Most of Hjalmar Rued Holand’s adult life could well be called a 65-year love affair with the woods and waters of the Door Peninsula of northeastern Wisconsin.
Born on a farm in Norway just a hundred years ago, Hjalmar Holand was brought to the United States as an orphaned child of 12 by an older sister. He was reared in a brother’s home on the west side of Chicago. Getting a vision of a college education, he worked his way through the University of Wisconsin, winning his bachelor’s degree in 1898.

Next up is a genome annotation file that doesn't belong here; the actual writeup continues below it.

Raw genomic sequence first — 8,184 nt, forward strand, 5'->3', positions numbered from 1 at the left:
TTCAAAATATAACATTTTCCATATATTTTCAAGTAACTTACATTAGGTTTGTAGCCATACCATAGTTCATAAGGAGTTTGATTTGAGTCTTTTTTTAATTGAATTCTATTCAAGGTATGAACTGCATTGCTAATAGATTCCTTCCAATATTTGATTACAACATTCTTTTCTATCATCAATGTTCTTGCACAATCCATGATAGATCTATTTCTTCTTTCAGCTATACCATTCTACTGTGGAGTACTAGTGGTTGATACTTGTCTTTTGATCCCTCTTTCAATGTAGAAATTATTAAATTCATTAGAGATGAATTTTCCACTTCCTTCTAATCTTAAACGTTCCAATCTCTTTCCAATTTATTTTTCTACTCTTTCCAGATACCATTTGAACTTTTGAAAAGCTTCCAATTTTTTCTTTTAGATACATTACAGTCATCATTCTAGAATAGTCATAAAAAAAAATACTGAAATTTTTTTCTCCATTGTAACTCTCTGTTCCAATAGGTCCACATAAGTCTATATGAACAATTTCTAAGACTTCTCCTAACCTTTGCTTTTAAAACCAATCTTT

The ensuing summer, intrigued by the look of the Door Peninsula on maps, he pedalled his way on bicycle up the stony roads of the Peninsula. It was love at first sight. Before he returned to Wisconsin to get his master’s degree, he had bought 57 acres of shore and cliffland in what is now the Peninsula State Park. Two years later, in June 1900, he brought his bride to his newly built log house facing Eagle Harbor.
For the next sixty years, Hjalmar and Theresa Holand lived the good life at Ephraim together. Here he wrote a dozen historical works and scores of magazine articles.